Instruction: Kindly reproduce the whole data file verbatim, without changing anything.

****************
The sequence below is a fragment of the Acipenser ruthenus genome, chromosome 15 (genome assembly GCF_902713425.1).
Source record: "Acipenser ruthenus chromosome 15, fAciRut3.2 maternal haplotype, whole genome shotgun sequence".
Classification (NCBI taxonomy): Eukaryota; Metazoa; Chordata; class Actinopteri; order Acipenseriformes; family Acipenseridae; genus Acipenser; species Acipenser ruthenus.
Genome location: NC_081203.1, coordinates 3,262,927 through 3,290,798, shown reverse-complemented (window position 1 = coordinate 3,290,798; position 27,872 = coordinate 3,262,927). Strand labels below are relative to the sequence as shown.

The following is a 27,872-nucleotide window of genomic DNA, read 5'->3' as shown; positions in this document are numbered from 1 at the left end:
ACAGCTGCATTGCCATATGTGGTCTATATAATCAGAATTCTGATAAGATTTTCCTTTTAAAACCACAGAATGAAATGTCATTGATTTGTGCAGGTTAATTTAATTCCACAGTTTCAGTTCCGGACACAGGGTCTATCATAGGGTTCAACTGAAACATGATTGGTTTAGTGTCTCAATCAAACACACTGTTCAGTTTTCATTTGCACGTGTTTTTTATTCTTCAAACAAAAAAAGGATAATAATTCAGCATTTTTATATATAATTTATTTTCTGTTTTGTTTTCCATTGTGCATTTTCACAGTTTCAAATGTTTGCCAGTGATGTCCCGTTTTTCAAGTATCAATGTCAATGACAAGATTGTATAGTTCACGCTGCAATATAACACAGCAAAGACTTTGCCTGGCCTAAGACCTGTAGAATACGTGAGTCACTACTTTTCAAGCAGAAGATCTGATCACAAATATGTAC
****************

The sequence below is a fragment of the Acipenser ruthenus genome, chromosome 15 (genome assembly GCF_902713425.1).
Source record: "Acipenser ruthenus chromosome 15, fAciRut3.2 maternal haplotype, whole genome shotgun sequence".
Classification (NCBI taxonomy): Eukaryota; Metazoa; Chordata; class Actinopteri; order Acipenseriformes; family Acipenseridae; genus Acipenser; species Acipenser ruthenus.
Genome location: NC_081203.1, coordinates 3,262,927 through 3,290,798, shown reverse-complemented (window position 1 = coordinate 3,290,798; position 27,872 = coordinate 3,262,927). Strand labels below are relative to the sequence as shown.

The following is a 27,872-nucleotide window of genomic DNA, read 5'->3' as shown; positions in this document are numbered from 1 at the left end:
ACAGCTGCATTGCCATATGTGGTCTATATAATCAGAATTCTGATAAGATTTTCCTTTTAAAACCACAGAATGAAATGTCATTGATTTGTGCAGGTTAATTTAATTCCACAGTTTCAGTTCCGGACACAGGGTCTATCATAGGGTTCAACTGAAACATGATTGGTTTAGTGTCTCAATCAAACACACTGTTCAGTTTTCATTTGCACGTGTTTTTTATTCTTCAAACAAAAAAAGGATAATAATTCAGCATTTTTATATATAATTTATTTTCTGTTTTGTTTTCCATTGTGCATTTTCACAGTTTCAAATGTTTGCCAGTGATGTCCCGTTTTTCAAGTATCAATGTCAATGACAAGATTGTATAGTTCACGCTGCAATATAACACAGCAAAGACTTTGCCTGGCCTAAGACCTGTAGAATACGTGAGTCACTACTTTTCAAGCAGAAGATCTGATCACAAATATGTAC